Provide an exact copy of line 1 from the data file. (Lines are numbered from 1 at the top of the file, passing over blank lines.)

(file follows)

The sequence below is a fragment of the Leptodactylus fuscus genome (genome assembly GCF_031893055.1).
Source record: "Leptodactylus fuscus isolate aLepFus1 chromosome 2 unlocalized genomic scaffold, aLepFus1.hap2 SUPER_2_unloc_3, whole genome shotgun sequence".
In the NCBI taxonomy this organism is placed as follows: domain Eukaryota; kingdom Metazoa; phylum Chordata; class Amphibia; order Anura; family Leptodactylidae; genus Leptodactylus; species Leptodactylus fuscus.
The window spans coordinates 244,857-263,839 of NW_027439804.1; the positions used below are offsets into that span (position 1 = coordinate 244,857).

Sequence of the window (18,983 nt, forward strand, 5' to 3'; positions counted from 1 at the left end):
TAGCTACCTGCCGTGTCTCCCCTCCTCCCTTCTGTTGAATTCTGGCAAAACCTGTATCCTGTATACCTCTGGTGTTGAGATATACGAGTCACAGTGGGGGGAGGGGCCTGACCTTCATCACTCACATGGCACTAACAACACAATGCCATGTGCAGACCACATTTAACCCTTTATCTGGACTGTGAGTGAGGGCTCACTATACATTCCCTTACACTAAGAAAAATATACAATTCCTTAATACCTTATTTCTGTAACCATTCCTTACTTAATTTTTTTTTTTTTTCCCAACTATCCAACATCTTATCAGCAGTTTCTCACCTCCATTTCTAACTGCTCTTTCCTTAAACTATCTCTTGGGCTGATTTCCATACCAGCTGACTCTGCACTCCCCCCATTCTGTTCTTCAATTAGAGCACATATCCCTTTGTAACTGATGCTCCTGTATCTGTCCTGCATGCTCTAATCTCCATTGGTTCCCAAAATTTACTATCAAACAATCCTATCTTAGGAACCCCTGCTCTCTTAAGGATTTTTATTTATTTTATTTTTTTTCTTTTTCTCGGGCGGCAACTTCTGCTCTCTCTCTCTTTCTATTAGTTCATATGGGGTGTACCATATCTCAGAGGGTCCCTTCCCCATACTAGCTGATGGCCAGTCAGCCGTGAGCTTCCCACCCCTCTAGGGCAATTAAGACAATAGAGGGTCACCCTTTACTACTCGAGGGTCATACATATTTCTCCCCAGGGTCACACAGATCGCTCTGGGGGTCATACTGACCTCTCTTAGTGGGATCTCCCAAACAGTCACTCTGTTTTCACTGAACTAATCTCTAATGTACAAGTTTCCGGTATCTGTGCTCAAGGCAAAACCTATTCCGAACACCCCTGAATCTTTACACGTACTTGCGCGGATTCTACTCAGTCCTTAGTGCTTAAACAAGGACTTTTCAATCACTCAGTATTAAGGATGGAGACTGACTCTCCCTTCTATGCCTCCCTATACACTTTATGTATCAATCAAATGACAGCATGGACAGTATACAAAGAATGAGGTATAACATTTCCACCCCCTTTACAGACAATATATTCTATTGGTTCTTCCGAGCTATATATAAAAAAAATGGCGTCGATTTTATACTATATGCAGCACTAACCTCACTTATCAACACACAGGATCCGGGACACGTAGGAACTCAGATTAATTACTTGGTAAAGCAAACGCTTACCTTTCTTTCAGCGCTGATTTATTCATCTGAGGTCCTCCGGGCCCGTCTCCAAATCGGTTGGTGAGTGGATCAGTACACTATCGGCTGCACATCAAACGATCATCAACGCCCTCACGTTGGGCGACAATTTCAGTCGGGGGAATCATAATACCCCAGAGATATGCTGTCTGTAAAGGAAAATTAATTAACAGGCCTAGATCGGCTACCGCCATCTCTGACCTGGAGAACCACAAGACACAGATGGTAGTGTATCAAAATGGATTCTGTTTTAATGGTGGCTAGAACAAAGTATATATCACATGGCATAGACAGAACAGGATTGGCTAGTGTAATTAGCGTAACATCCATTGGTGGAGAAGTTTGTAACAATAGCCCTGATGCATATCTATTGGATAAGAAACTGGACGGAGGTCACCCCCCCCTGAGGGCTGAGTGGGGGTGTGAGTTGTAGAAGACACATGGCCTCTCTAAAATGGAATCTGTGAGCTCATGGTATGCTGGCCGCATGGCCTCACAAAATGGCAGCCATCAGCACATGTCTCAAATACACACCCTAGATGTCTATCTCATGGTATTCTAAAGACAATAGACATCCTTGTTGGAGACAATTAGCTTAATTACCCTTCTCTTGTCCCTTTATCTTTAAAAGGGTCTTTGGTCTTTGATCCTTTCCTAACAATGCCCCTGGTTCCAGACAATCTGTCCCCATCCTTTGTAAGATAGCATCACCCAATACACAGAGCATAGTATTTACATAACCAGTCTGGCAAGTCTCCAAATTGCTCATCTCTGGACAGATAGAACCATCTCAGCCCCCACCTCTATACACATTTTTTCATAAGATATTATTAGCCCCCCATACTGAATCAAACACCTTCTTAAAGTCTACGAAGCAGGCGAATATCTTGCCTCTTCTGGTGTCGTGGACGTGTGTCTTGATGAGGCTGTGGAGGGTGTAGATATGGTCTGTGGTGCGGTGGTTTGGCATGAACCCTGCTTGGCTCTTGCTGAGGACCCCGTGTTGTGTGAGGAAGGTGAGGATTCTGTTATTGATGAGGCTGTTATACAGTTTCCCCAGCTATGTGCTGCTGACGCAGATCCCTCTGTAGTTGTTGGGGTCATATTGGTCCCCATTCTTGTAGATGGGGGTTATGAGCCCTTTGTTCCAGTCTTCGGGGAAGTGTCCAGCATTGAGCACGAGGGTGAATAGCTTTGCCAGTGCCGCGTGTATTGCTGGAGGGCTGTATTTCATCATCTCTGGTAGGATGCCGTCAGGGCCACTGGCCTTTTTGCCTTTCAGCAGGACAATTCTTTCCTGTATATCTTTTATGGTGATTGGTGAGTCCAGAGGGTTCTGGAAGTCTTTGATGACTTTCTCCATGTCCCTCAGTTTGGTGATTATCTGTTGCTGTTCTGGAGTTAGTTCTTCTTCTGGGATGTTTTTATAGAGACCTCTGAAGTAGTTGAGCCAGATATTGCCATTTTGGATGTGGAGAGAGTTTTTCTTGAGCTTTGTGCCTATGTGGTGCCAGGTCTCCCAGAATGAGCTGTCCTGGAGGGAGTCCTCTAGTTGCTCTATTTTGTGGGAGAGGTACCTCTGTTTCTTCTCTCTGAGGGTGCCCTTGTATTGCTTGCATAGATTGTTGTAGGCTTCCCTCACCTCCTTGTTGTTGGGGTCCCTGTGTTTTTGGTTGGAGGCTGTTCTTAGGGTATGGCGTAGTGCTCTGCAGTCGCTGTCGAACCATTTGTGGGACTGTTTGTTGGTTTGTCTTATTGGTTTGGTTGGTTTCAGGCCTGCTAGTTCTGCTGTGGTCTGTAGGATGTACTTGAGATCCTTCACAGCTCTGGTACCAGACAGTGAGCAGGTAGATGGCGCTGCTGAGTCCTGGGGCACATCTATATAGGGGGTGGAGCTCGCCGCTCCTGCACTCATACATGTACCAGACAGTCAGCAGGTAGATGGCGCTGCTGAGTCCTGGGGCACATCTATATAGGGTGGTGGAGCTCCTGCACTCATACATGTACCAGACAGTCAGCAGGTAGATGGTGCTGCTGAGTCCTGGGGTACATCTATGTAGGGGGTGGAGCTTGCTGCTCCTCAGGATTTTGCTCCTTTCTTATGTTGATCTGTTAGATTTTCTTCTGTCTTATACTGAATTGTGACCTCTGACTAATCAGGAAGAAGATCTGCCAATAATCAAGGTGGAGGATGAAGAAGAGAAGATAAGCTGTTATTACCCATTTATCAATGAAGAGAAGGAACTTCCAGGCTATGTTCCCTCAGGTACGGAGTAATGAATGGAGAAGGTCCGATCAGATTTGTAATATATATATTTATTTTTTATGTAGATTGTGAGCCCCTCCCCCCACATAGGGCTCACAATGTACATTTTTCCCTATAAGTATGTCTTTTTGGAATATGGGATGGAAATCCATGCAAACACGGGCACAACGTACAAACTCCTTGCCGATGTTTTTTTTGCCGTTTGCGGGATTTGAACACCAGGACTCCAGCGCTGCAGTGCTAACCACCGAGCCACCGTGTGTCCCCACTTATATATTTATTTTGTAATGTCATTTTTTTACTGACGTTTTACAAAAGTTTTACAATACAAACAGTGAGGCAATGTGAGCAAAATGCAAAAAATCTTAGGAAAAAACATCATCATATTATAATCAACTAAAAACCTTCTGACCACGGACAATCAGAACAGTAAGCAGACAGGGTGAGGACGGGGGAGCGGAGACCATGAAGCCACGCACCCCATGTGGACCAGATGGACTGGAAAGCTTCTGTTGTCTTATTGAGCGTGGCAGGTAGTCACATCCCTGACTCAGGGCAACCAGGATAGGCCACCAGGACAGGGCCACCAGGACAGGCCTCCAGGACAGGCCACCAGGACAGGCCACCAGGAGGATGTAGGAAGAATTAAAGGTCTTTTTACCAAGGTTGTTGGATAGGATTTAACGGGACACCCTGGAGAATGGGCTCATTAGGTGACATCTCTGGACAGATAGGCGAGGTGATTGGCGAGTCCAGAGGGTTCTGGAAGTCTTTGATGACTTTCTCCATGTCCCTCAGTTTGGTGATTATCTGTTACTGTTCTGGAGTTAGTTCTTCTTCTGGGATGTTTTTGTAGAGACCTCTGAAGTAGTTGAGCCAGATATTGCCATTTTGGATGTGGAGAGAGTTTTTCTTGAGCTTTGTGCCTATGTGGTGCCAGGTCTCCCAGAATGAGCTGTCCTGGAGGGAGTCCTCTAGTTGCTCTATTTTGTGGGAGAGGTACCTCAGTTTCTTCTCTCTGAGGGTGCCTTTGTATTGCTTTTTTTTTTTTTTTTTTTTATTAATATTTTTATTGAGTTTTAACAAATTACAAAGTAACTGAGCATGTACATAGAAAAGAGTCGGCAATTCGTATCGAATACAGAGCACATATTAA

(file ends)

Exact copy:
The sequence below is a fragment of the Leptodactylus fuscus genome (genome assembly GCF_031893055.1).